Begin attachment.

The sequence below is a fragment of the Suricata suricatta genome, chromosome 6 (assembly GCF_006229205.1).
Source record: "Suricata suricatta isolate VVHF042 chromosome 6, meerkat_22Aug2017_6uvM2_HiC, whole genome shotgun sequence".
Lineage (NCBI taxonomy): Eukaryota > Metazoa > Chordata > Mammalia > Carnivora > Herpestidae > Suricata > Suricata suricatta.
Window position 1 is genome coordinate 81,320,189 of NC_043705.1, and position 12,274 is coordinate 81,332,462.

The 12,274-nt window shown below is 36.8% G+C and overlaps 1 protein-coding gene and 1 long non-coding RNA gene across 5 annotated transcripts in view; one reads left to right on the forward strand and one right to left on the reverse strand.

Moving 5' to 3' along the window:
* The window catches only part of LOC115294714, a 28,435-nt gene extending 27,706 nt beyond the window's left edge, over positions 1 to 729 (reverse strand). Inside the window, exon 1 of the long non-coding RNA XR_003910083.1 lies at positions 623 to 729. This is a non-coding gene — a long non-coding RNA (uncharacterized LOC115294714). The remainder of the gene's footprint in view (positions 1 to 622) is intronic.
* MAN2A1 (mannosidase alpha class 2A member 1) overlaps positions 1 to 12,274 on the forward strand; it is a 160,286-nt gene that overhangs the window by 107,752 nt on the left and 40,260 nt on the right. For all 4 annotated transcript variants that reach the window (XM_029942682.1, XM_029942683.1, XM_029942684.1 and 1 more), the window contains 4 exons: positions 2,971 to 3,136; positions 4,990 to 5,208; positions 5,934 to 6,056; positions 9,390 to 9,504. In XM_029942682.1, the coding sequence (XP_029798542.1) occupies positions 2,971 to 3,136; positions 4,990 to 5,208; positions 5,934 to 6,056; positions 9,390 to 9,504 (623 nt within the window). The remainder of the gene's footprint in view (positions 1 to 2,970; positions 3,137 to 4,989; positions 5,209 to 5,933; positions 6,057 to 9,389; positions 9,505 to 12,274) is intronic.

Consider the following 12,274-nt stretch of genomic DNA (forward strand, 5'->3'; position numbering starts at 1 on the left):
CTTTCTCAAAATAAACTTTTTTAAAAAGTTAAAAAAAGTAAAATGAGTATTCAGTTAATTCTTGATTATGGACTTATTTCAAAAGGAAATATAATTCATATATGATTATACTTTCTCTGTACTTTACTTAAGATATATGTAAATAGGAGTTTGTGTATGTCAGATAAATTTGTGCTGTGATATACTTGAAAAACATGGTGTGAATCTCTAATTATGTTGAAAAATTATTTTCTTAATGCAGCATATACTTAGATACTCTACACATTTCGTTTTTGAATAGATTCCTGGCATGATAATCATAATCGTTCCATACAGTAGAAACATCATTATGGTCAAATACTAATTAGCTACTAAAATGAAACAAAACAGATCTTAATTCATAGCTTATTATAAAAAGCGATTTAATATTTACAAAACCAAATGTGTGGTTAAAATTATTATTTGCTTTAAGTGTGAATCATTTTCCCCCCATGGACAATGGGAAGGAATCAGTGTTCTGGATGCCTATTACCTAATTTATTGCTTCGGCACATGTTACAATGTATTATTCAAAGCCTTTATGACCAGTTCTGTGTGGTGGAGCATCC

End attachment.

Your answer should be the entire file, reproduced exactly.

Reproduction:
The sequence below is a fragment of the Suricata suricatta genome, chromosome 6 (assembly GCF_006229205.1).
Source record: "Suricata suricatta isolate VVHF042 chromosome 6, meerkat_22Aug2017_6uvM2_HiC, whole genome shotgun sequence".
Lineage (NCBI taxonomy): Eukaryota > Metazoa > Chordata > Mammalia > Carnivora > Herpestidae > Suricata > Suricata suricatta.
Window position 1 is genome coordinate 81,320,189 of NC_043705.1, and position 12,274 is coordinate 81,332,462.

The 12,274-nt window shown below is 36.8% G+C and overlaps 1 protein-coding gene and 1 long non-coding RNA gene across 5 annotated transcripts in view; one reads left to right on the forward strand and one right to left on the reverse strand.

Moving 5' to 3' along the window:
* The window catches only part of LOC115294714, a 28,435-nt gene extending 27,706 nt beyond the window's left edge, over positions 1 to 729 (reverse strand). Inside the window, exon 1 of the long non-coding RNA XR_003910083.1 lies at positions 623 to 729. This is a non-coding gene — a long non-coding RNA (uncharacterized LOC115294714). The remainder of the gene's footprint in view (positions 1 to 622) is intronic.
* MAN2A1 (mannosidase alpha class 2A member 1) overlaps positions 1 to 12,274 on the forward strand; it is a 160,286-nt gene that overhangs the window by 107,752 nt on the left and 40,260 nt on the right. For all 4 annotated transcript variants that reach the window (XM_029942682.1, XM_029942683.1, XM_029942684.1 and 1 more), the window contains 4 exons: positions 2,971 to 3,136; positions 4,990 to 5,208; positions 5,934 to 6,056; positions 9,390 to 9,504. In XM_029942682.1, the coding sequence (XP_029798542.1) occupies positions 2,971 to 3,136; positions 4,990 to 5,208; positions 5,934 to 6,056; positions 9,390 to 9,504 (623 nt within the window). The remainder of the gene's footprint in view (positions 1 to 2,970; positions 3,137 to 4,989; positions 5,209 to 5,933; positions 6,057 to 9,389; positions 9,505 to 12,274) is intronic.

Consider the following 12,274-nt stretch of genomic DNA (forward strand, 5'->3'; position numbering starts at 1 on the left):
CTTTCTCAAAATAAACTTTTTTAAAAAGTTAAAAAAAGTAAAATGAGTATTCAGTTAATTCTTGATTATGGACTTATTTCAAAAGGAAATATAATTCATATATGATTATACTTTCTCTGTACTTTACTTAAGATATATGTAAATAGGAGTTTGTGTATGTCAGATAAATTTGTGCTGTGATATACTTGAAAAACATGGTGTGAATCTCTAATTATGTTGAAAAATTATTTTCTTAATGCAGCATATACTTAGATACTCTACACATTTCGTTTTTGAATAGATTCCTGGCATGATAATCATAATCGTTCCATACAGTAGAAACATCATTATGGTCAAATACTAATTAGCTACTAAAATGAAACAAAACAGATCTTAATTCATAGCTTATTATAAAAAGCGATTTAATATTTACAAAACCAAATGTGTGGTTAAAATTATTATTTGCTTTAAGTGTGAATCATTTTCCCCCCATGGACAATGGGAAGGAATCAGTGTTCTGGATGCCTATTACCTAATTTATTGCTTCGGCACATGTTACAATGTATTATTCAAAGCCTTTATGACCAGTTCTGTGTGGTGGAGCATCC